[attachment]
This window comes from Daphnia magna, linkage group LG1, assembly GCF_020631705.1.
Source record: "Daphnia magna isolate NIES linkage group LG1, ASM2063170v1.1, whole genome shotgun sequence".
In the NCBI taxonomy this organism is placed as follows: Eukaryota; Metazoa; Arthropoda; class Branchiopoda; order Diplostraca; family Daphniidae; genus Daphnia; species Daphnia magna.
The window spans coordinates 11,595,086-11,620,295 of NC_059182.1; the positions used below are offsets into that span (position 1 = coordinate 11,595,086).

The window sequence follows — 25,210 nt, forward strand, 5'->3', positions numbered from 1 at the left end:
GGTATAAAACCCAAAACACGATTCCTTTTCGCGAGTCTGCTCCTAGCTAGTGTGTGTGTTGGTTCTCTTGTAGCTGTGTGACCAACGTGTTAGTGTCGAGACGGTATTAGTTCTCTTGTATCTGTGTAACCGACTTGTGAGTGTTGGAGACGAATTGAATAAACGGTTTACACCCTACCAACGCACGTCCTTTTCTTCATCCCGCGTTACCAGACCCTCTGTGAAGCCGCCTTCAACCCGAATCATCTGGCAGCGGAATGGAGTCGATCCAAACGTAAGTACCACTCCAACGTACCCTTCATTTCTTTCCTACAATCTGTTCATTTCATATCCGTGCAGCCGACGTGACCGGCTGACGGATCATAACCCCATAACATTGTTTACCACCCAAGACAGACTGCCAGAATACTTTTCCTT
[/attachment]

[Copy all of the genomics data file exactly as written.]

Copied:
This window comes from Daphnia magna, linkage group LG1, assembly GCF_020631705.1.
Source record: "Daphnia magna isolate NIES linkage group LG1, ASM2063170v1.1, whole genome shotgun sequence".
In the NCBI taxonomy this organism is placed as follows: Eukaryota; Metazoa; Arthropoda; class Branchiopoda; order Diplostraca; family Daphniidae; genus Daphnia; species Daphnia magna.
The window spans coordinates 11,595,086-11,620,295 of NC_059182.1; the positions used below are offsets into that span (position 1 = coordinate 11,595,086).

The window sequence follows — 25,210 nt, forward strand, 5'->3', positions numbered from 1 at the left end:
GGTATAAAACCCAAAACACGATTCCTTTTCGCGAGTCTGCTCCTAGCTAGTGTGTGTGTTGGTTCTCTTGTAGCTGTGTGACCAACGTGTTAGTGTCGAGACGGTATTAGTTCTCTTGTATCTGTGTAACCGACTTGTGAGTGTTGGAGACGAATTGAATAAACGGTTTACACCCTACCAACGCACGTCCTTTTCTTCATCCCGCGTTACCAGACCCTCTGTGAAGCCGCCTTCAACCCGAATCATCTGGCAGCGGAATGGAGTCGATCCAAACGTAAGTACCACTCCAACGTACCCTTCATTTCTTTCCTACAATCTGTTCATTTCATATCCGTGCAGCCGACGTGACCGGCTGACGGATCATAACCCCATAACATTGTTTACCACCCAAGACAGACTGCCAGAATACTTTTCCTT